Allergic rhinitis, also known as hay fever, rose fever or summer catarrh, is a major challenge to health professionals. A large number of the world's population, including approximately 40 million Americans, suffers from allergic rhinitis. A novel, botanical formulation (Aller-7) has been developed for the treatment of allergic rhinitis using a combination of extracts from seven medicinal plants, including Phyllanthus emblica, Terminalia chebula, T. bellerica, Albizia lebbeck, Piper nigrum, Zingiber officinale and P. longum, which have a proven history of efficacy and health benefits.
THE AIM OF THE STUDY: Activation of Rho-kinase 2 (ROCK-II) results in contraction of corpus cavernosum smooth muscle and ROCK-II inhibitors relax corpus cavernosum in vitro and in vivo hence, plant extracts capable of inhibiting ROCK-II enzyme may be useful in management of erectile dysfunction (ED). The aim of the study was to screen selected Indian medicinal plants, having similar ethnopharmacological use for ROCK-II inhibition.
Effects of ifenprodil tartrate, a potent vasodilator, on the autonomic, peripheral and central nerve system were studied in experimental animals. In isolated vas deferens of guinea pigs, the contraction in response to noradrenaline and sympathetic nerve stimulation was competetively antagonized by ifenprodil 10(-7)--10(-5) M (pA2: 7.69 against noradrenaline). Ifenprodil (50 approximately 1,000 mug/kg i.v.) inhibited the contraction of cat nictitating membrane and dog urinary bladder induced by sympathetic nerve stimulation.
Substituted benzylamide derivatives of amino acylamide (compound A,B,C, & D) were found to be less potent local anaesthetics than lignocaine and procaine. However, the four compounds exhibited sedation without ptosis and reduced spontaneous locomotor activity better than methaqualone. Compound A alone antagonised methylamphetamine induced hypermotor activity. The test compounds potentiated hexobarbitone induced hypnosis. Three compounds antagonised calcium induced stoppage of isolated heart of frog.
KB-509, a new derivative of benzodiazepines, increased locomotor activities of mice in doses of 8-32 mg/kg (p.o.) and a decrease occurred with higher doses. This drug was 3-6 and 1-2 times more potent than diazepam (DZP) and nitrazepam (NZP), respectively, in anticonvulsant (anti-pentylenetetrazol, bemegride, strychnine) activities, antiaggressive activity and potentiation of chlorprothixene-induced hypnosis in mice.
Aqueous extract of the root of P. vulgare (PV) produced CNS depressant effect. It decreased the spontaneous motor activity, prolonged the pentobarbitone induced hypnosis, reduced body temperature and increased the reaction time to pain stimuli. PV also caused prevention against supramaximal electroshock and pentylenetetrazol induced seizures. PV showed a positive inotropic and chronotropic effect on perfused frog heart and caused hypotension and tachycardia in anaesthetised dogs. The effects were blocked by propranolol.
EPA-E, even at 3,000 mg/kg, p.o., did not affect the general behaviors, spontaneous locomotor activities, pentobarbital hypnosis and body temperature; and it did not elicit anticonvulsant, analgesic and muscle relaxant actions. It had no influence on spontaneous EEG activities, even at 3,000 mg/kg, i.d. EPA-E at concentrations up to 10(-4) M, did not affect the tonus or agonist-induced contraction of the isolated ileum, trachea, fundus and vas deferens. EPA-E had no influence on the spontaneous movement of isolated ileum or uterus.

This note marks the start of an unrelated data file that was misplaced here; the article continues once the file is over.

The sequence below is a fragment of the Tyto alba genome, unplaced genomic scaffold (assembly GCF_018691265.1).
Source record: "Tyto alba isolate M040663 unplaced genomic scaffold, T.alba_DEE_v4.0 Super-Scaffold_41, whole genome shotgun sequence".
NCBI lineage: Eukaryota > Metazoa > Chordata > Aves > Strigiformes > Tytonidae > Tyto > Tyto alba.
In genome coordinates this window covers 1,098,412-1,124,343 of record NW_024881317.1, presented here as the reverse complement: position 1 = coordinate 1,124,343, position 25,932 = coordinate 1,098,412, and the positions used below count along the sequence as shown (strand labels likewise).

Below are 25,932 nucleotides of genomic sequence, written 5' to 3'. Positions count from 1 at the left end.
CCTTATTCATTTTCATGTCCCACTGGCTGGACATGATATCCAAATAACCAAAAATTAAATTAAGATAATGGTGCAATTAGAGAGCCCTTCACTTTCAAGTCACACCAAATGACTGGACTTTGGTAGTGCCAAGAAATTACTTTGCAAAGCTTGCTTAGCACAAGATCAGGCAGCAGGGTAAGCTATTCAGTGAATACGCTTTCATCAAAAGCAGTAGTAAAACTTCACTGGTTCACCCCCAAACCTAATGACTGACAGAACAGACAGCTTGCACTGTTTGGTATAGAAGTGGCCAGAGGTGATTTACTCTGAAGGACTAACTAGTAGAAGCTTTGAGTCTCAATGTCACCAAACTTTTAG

Azuletil sodium (AZE, 100 mg/kg, p.o.) did not affect the general behaviors, spontaneous motor activity, pentobarbital-induced hypnosis and body temperature. Furthermore, it did not elicit anticonvulsant and muscle relaxant actions. However, AZE (300 mg/kg, p.o.) elicited a stiff gate and slightly inhibited the spontaneous motor activity and electroshock-induced convulsions. It had no influence on spontaneous EEG activities, even at 30 mg/kg, i.v. AZE inhibited acetic acid-induced writhing moderately at doses above 100 mg/kg.
Pharmacological effects of a new vasodilator, flosequinan (7-fluoro-1-methyl-3-(methylsulfinyl)-4(1H)-quinolone, BTS 49 465, CAS 76568-02-0) on the central nervous system, somatic nervous system, autonomic nervous system and smooth muscle, digestive system and miscellaneous organs were investigated. 1. The central nervous system: Flosequinan inhibited acetic acid-induced writhing at doses of more than 30 mg/kg p.o. and decreased body temperature and tended to decrease spontaneous movement slightly in mice at a dose of 100 mg/kg p.o.
The general pharmacological properties of YJA 20379-1 (2-amino-4,5-dihydro-8-phenylimidazo[2,1-b]thiazolo[4,5-g]benzo thi azole), a novel proton pump inhibitor with antiulcer activities, were investigated in mice, rats, guinea pig and rabbits. YJA 20379-1 at oral doses of 50, 100 and 200 mg/kg did not affect the general behaviour, hexobarbital hypnosis, motor coordination and body temperature in mice. The drug does not have analgesic and anticonvulsant action at 200 mg/kg p.o. The locomotor activity was not affected at 100 mg/kg p.o., but at 200 mg/kg, the activity was suppressed.